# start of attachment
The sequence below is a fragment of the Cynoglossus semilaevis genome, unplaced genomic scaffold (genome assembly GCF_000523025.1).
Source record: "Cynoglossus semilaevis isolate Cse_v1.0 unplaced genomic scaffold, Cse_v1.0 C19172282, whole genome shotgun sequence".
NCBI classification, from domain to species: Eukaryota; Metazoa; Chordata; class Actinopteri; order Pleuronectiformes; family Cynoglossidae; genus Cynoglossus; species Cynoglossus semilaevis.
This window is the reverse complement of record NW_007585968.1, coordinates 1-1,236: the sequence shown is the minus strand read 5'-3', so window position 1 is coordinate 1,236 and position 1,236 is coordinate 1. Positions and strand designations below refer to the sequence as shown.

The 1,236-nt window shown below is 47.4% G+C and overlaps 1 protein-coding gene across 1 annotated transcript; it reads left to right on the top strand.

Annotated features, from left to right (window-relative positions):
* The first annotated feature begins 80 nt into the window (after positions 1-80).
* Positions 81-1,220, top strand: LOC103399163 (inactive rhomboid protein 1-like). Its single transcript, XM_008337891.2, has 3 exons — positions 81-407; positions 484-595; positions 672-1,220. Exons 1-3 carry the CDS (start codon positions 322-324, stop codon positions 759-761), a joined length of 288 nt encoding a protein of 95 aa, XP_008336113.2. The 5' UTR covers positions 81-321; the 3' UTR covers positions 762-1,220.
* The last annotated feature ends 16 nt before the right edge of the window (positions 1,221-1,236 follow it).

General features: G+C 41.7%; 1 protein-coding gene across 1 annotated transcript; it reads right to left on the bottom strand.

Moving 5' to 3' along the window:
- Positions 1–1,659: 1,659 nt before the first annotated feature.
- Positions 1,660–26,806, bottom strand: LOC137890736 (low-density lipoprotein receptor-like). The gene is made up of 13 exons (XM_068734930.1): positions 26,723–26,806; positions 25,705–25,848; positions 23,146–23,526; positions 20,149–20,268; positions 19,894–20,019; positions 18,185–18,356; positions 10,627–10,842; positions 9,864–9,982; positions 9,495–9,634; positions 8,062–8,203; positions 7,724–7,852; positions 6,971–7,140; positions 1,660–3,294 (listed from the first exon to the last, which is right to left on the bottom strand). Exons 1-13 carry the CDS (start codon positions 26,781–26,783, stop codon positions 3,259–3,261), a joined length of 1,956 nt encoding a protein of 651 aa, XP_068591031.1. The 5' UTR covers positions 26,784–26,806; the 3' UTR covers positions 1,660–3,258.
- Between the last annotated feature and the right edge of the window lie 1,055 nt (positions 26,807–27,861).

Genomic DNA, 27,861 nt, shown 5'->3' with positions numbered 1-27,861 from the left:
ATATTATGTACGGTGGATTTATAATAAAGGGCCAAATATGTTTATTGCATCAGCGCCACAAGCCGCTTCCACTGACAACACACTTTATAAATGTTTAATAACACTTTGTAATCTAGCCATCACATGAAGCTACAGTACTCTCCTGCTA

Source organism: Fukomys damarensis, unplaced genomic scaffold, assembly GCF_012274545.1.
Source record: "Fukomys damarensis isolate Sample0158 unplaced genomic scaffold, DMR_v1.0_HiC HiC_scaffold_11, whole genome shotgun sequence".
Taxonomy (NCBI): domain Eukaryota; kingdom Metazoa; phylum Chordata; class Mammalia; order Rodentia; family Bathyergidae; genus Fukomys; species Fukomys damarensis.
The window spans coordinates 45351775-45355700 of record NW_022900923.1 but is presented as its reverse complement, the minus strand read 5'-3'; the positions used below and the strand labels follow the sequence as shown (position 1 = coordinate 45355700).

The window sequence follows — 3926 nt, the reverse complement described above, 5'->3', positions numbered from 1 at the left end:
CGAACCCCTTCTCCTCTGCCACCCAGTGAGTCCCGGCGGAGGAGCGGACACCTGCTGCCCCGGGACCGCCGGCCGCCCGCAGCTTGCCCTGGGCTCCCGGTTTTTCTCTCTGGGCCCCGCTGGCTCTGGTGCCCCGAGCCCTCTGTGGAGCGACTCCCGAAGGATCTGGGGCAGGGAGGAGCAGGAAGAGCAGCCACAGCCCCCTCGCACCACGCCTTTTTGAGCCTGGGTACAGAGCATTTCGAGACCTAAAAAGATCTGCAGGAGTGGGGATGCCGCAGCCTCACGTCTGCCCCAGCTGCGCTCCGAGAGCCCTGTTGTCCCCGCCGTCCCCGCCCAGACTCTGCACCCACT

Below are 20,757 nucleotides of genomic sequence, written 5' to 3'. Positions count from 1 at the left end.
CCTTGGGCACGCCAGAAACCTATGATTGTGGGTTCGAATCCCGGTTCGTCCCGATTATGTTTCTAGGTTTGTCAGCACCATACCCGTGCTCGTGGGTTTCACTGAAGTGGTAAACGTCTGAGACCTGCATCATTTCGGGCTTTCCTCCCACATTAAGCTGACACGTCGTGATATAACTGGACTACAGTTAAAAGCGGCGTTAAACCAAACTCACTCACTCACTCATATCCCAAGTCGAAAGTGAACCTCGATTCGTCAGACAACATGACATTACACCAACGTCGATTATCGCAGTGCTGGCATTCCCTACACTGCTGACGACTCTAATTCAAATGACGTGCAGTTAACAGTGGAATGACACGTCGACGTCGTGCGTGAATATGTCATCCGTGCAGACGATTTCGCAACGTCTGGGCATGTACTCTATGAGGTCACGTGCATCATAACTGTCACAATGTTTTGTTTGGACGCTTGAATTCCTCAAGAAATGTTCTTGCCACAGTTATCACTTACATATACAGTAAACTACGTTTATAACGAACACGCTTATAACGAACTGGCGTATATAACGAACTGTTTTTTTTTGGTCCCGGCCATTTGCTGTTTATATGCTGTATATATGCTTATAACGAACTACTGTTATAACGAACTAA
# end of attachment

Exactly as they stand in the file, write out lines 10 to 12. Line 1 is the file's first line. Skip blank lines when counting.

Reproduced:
General features: G+C 41.7%; 1 protein-coding gene across 1 annotated transcript; it reads right to left on the bottom strand.

Moving 5' to 3' along the window:
- Positions 1–1,659: 1,659 nt before the first annotated feature.